THEIR NAMES ARE EVER RECORDED
ON THE NATIONAL ROLL OF HONOUR
THE VICTORY OF BATTLE LANDETH NOT IN THE
MULTITUDE OF AN HOST BUT STRENGTH COMETH FROM HEAVEN
The old school and St Edmunds House plaque
Behind the war memorial is the old building of St Edmunds School. Built in 1860, it is a typical Victorian school building, and was a school until 1964, when St. Edmunds School moved to modern, purpose built premises in nearby Laverstock. On its right is St. Edmunds House and Church Hall, which was built in the 1920s.
7. Leave the Arts Centre grounds by the entrance on Bedwin Street (w3w: select.fled.defeat) and go through the stone porchway, back into the grounds of Bourne Hill. This is the main entrance to Bourne House, which is now council offices. To the right of the house as you look at it, walk through the forecourt and the stone gateway, and you can go into the grounds of the house - the view you saw from the cathedral porch.
Bourne House is a Grade II listed building which was built on the site and remains of St Edmund's College founded by Bishop de la Wyle in 1269. It was bought by the Wyndham family in 1660, who rebuilt in 1670.
From the grounds you can see two cast iron 19th century urns in the Greek revival style.
Bourne Hill House, the urn and the trough filled with ice
You will also see a stone trough, which dates from 1887. It was originally in the market place, erected by the Metropolitan Drinking Fountain & Cattle Trough Association. Over the years it moved around various locations in Salisbury, before ending up at Bourne Hill. It was lost for many years, until it was found in a car park by a member of Salisbury's Civic Society, who ensured it was returned to its previous location in Bourne Hill.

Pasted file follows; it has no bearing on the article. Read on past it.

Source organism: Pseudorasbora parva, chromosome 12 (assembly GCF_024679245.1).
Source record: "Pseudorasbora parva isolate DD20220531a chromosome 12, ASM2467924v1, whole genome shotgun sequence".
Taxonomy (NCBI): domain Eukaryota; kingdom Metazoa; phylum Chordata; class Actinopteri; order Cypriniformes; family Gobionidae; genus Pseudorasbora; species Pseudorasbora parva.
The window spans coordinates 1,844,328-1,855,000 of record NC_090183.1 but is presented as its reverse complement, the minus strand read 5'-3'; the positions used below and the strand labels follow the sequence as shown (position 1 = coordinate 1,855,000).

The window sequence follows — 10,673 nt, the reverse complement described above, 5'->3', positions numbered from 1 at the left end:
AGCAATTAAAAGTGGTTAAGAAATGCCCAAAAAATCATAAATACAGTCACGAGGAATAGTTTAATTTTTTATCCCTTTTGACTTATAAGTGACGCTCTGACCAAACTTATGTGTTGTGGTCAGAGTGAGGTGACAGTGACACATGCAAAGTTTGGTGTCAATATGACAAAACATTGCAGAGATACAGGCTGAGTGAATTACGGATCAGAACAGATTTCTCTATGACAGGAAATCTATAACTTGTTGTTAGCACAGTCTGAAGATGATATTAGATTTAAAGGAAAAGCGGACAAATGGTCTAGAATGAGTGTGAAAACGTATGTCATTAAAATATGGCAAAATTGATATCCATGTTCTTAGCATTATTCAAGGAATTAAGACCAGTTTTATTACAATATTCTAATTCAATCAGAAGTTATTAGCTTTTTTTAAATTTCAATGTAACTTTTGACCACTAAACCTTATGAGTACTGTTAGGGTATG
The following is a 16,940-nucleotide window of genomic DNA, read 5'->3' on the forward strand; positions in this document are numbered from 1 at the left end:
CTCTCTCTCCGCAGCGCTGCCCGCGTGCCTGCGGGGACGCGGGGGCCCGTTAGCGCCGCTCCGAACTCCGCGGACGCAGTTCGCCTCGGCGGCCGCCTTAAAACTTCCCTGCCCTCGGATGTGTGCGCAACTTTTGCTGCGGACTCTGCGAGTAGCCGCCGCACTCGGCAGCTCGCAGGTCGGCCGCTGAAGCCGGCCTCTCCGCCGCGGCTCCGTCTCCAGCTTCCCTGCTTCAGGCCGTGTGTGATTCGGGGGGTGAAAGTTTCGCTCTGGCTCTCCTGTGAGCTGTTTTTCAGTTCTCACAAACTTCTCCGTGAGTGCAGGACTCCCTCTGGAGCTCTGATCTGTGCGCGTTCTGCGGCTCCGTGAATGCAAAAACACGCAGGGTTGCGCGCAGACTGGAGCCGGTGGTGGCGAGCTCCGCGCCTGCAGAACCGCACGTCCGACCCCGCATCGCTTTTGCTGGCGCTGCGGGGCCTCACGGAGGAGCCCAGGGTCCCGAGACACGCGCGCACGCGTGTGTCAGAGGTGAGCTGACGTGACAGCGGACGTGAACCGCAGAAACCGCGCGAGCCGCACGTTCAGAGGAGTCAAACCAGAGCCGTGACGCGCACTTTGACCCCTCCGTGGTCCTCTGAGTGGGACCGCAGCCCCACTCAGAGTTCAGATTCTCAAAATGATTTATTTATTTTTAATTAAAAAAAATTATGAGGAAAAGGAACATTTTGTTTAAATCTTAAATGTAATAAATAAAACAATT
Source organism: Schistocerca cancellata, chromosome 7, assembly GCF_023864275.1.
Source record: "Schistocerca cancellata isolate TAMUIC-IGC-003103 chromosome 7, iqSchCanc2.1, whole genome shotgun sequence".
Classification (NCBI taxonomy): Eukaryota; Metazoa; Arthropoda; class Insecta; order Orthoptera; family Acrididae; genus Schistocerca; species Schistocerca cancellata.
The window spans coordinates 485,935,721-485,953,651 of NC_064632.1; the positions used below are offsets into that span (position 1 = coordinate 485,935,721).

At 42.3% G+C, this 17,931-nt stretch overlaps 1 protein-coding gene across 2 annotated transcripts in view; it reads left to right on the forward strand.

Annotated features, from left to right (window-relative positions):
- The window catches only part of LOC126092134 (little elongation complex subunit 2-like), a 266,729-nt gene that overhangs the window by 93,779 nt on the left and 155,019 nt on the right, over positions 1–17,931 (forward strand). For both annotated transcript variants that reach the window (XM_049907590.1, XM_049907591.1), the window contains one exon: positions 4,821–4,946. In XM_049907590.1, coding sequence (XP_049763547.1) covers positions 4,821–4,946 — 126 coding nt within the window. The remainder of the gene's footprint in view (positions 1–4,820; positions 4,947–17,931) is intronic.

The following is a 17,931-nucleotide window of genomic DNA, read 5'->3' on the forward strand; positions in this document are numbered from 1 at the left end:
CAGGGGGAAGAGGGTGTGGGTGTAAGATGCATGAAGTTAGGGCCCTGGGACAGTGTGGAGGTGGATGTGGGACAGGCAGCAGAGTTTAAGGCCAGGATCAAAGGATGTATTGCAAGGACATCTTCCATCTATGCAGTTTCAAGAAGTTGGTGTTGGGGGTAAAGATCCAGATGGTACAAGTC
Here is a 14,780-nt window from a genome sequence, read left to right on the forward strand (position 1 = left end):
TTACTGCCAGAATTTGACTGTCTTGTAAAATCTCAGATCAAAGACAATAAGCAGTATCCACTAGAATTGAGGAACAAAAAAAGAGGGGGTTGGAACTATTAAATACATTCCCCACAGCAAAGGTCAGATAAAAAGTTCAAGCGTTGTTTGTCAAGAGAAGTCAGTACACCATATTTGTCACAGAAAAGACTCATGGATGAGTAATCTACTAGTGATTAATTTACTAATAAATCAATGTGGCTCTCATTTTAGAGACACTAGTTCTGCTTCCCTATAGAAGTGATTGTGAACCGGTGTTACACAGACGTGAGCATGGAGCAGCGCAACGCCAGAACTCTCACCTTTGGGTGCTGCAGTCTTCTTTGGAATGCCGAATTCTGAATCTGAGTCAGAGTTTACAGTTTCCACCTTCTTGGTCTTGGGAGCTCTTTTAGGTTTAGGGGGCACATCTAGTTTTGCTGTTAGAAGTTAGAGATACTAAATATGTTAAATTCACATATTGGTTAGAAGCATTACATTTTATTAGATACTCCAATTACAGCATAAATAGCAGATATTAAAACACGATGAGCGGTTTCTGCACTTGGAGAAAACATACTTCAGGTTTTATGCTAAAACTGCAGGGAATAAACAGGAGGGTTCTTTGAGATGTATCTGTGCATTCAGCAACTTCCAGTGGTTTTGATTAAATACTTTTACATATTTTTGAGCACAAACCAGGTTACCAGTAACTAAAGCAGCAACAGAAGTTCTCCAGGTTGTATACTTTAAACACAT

The side is inscribed with a quotation from Proverbs: “Open thy mouth for the dumb”.
The grounds of Bourne Hill are a nice place for a picnic or to explore.
8. Leave the grounds by the forecourt, and walk straight down Greencroft Street which is directly opposite (w3w: having.shift.agent).
Greencroft Street has a lovely mix of old buildings (more on these coming soon). At the end of the street on your left, is the Greencroft Street Mosaic. (w3w: descended.keys.teeth)
You can find an interpretation of the mosaic, telling you more about the lives of early residents, here >>
9. At the end of the road you have come back full circle on where you started - the Winchester Street Mosaic is just up the road to your left.
Staying in Salisbury? Read our Salisbury City Guide for full details on independently owned places to stay, eat and shop, as well as places to visit, walks to do and lots more.